Zworykin earned a patent for the iconoscope, an electron scanning tube that was used to project an image.[4] A short time later, Farnsworth was able to display transmitted television signals using a slightly altered design of the original electron scanning tube.

These differences were debated for years and ultimately ended up in court. Although Zworykin invented the original idea, it was not fully functional until it was fine-tuned by Farnsworth. The case was settled when Farnsworth’s science teacher was subpoenaed to appear in court and testified that Farnsworth had told the teacher of his ideas for the electron scanning tube at the young age of 14.

6AIDS

When acquired immune deficiency syndrome (AIDS) had its first major outbreak, there was widespread panic as nobody knew what caused the horrible illness. For all people knew, it could be airborne.

Scientists started to carefully study the virus, which was increasingly difficult as different strains became prevalent. The finish line moved every time there was the slightest breakthrough. This caused tremendous controversy in the science world over who was responsible for which discovery and just how big of a difference that discovery would make in the face of an ever-changing disease.

In 1983, Paris-based Luc Montagnier found a virus believed to be responsible for AIDS called lymphadenopathy retrovirus (LAV). However, when Montagnier sent his virus to be studied further, he accidentally sent a different, more powerful strain called LAI.

Around this time, a man named Robert Gallo discovered a virus that he believed to be responsible: IIIB. Montagnier and his partner, Francoise Barre-Sinoussi, eventually won a Nobel Prize for their findings even though Gallo’s virus had been virtually identical to LAI. This soured the former collaboration as Gallo felt he deserved recognition for his work all the same.[5]

5Atom Bomb

As we know, there is always plenty of controversy when it comes to races between countries for any type of “first.” During times of war, the competition can get particularly nasty, as was the case with the initial invention of the atom bomb.

During World War II, the Soviet Union put massive efforts into getting their spies to uncover the secrets of the developing atom bomb in the US and Britain. The research began in Britain in 1941, and the Soviets got away with espionage for years without being detected. As they made their own A-bomb just four years later in record time, it was clear that they had some “borrowed” information.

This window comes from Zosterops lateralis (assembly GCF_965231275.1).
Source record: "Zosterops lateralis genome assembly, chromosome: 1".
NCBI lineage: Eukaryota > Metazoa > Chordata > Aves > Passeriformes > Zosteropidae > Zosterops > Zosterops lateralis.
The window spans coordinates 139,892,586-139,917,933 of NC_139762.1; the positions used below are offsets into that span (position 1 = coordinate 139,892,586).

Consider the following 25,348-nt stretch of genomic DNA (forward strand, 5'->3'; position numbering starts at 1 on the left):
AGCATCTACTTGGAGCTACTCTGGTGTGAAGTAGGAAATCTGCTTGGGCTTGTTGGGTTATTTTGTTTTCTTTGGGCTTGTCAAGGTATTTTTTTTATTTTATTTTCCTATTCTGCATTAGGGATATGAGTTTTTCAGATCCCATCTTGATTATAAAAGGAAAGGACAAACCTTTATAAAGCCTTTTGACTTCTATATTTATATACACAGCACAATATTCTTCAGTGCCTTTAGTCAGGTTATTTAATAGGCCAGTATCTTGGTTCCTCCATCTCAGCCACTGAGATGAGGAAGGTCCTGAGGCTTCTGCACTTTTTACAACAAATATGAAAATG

The Soviets were able to buy top secret information from British and US spies. There are a few theories as to why this could have happened, ranging from secret hopes of communism to thoughts of peace.

It is thought that some spies were trying to stop the use of atom bombs because they believed there would be less destruction if both countries had equal power and technology. Knowing that their opponents had the power to bomb them back gave pause to some leaders.

The codes sent back and forth often became compromised due to the Venona project, a US program to decode messages that ultimately led to the arrest and death of several spies.[6]

4Light Bulb

Thomas Edison had a few competitors in his effort to invent the light bulb. The most notable was Joseph Swan. The pair kept up with each other’s accomplishments in a conscious race for victory.

Swan began experimenting with bulbs before Edison, but the technology was not yet up to par. Vacuum pumps were needed to suck air out of the bulbs. It was not until 10 years after Swan started experimenting that the pumps became strong enough. Swan debuted his preliminary light bulb in February 1879, eight months before Edison introduced his own.[7]

Although Swan did invent a working bulb first, Edison improved upon the idea and made the item usable in everyday life. The two bulbs were similar in that they both looked somewhat like a present-day bulb and used platinum wires and carbon to create light.

However, Swan’s light bulb needed a very strong electrical current that caused the bulb to become hot and glow, which was not sustainable. The bulbs had a ridiculously short life span, which was not practical for daily use. They also emitted heavy soot that would quickly coat the inside of the bulbs and render them useless.

Edison used a thinner filament with a very high electrical resistance. This fixed the problem and earned him credit for the invention.

3Telephone

Photo credit: Early Office Museum

Although Alexander Graham Bell is credited with creating the telephone, that just means that his name is on the patent. He was preceded by Elisha Gray and Antonio Meucci, who created the talking telegraph.

Meucci was an Italian immigrant who was credited with the invention of the telegraph several years prior to Bell’s invention. The telegraph was recognized by the US House of Representatives in 2002 to pay tribute to Meucci’s creations. He was not as lucky to be recognized during his lifetime.